Secundino Hernández: Paso

Secundino Hernández: Paso to Sat 6 May 2017
 

Secundino Hernández’s second solo exhibition at Victoria Miro takes place across gallery locations at Wharf Road and Mayfair and features works made especially for the galleries, including abstract paintings and a new series of figurative works. New large-scale abstract paintings are on display at Wharf Road.

Victoria Miro Secundino Hernandez 1

Victoria Miro Secundino Hernandez 2

Victoria Miro Secundino Hernandez 3

Victoria Miro Secundino Hernandez 4

Victoria Miro Secundino Hernandez 5

Meaning ‘step’, the exhibition title, Paso, refers to a series of movements through abstraction and figuration. In a new body of works on display at Victoria Miro Mayfair, figurative forms are conjured from a dynamic interplay of lines and marks. Hernández thinks of these works as “invented portraits” – modelled not on specific individuals but analytical of techniques, such as chiaroscuro, used to delineate and describe a figure in space. For the artist, the process of “making and unmaking” these works speaks metaphorically of how identity is forged over time: “We are all constructed from these broken moments. We continue, we fall, and we continue again.”

At Wharf Road, Hernández shows abstract paintings that continue his investigation into gesture and form while extending the innovative techniques of accumulation and removal for which he has become widely known. Dramatic contrasts of colour and scale inform displays in the ground and first floor galleries. In the ground floor gallery, a series of large-scale gestural canvases based around the primary colours, red, yellow and blue, find their apparent opposite in a monochrome ‘palette’ work. In contrast, the first floor gallery features ostensibly monochrome paintings, energised through linear dynamism and derived in part from a process of removing paint with a pressure washer. Almost archaeological in nature, this method involves the artist erasing pigment to expose the canvas beneath. The resulting ‘wash’ paintings have a dramatic, exploratory quality and openly display the triumphs and struggles of the artist’s practice.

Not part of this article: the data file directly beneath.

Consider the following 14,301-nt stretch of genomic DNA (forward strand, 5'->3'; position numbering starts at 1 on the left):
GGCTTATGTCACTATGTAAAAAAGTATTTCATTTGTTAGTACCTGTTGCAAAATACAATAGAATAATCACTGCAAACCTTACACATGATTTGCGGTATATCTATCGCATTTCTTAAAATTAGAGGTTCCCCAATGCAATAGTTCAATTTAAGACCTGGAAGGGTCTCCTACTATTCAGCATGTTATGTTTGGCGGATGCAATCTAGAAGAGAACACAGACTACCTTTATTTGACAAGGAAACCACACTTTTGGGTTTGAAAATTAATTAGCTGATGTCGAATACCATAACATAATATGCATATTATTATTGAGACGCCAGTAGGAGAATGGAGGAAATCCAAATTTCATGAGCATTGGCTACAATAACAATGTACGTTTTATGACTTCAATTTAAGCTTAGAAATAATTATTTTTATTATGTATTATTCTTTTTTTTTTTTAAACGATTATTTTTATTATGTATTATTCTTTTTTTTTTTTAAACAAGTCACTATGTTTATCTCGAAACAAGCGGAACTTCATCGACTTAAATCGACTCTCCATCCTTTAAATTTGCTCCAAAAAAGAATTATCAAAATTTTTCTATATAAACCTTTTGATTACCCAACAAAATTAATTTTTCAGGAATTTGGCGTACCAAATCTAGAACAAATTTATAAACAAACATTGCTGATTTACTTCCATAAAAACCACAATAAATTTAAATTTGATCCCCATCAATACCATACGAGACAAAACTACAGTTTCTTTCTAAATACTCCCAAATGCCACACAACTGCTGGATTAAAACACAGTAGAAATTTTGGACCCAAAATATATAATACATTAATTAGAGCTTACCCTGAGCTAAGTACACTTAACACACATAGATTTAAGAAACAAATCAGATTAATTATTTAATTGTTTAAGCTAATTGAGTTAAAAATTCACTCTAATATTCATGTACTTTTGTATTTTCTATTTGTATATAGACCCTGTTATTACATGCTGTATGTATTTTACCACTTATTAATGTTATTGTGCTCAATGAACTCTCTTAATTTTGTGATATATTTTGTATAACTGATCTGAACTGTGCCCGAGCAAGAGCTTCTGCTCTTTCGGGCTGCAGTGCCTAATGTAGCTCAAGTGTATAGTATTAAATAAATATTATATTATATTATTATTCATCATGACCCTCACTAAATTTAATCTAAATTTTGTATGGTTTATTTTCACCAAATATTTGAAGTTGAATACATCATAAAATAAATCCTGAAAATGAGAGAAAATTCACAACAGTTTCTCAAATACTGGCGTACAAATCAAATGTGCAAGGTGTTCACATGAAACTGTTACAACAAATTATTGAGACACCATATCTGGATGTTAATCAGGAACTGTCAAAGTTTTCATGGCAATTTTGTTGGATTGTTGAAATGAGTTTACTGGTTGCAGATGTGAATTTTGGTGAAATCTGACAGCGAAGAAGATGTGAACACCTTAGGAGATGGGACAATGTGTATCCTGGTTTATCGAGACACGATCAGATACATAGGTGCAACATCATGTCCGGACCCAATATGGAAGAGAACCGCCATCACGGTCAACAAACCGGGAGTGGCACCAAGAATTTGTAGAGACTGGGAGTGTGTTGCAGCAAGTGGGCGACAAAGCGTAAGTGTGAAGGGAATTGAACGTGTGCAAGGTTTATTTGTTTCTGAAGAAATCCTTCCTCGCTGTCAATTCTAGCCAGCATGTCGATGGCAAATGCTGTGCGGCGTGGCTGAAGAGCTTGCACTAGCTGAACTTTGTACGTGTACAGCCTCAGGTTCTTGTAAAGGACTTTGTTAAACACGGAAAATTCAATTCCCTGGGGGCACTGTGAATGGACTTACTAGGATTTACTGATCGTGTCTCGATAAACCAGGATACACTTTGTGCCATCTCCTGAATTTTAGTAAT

Discussing the tension between calculation and spontaneity in these works, Hernández says: “When the works succeed I don’t see geometric shapes any more. I see a dance between pictorial languages and a balance between something which is very much under control and something else which is accidental.” They find their opposite in a monumental, richly coloured painting, the largest example of a Hernández ‘palette’ work to date. Created through a highly visceral accumulation of pigment, the palette works, which the artist refers to as being “like a diary of everyday life in the studio”, are like extended versions of the functional artist’s palette, expanded in scale and through the duration of their making.

Together, the works in the exhibition reveal an extended consideration of process and image, and the expanded scope of the artist’s pictorial language.

Born in 1975 in Madrid, where he currently lives and works, Hernández has held recent solo exhibitions at institutions including the Yuz Museum, Shanghai (2015) and Maison Louis Carré, Bazoches-sur-Guyonne, France (2014). His work is in numerous institutional and private collections including National Museum of Wales, Cardiff, UK; Auckland Art Gallery, New Zealand; The Rubell Family Collection, Miami, USA; Museo Municipal de Madrid, Spain; Kunstdepot Göschenen, Switzerland; and the Art Gallery of Ontario, Canada.

An accompanying catalogue, published by Victoria Miro, will include an essay by Oliver Basciano and a conversation between the artist and Martin Coomer.

 
 

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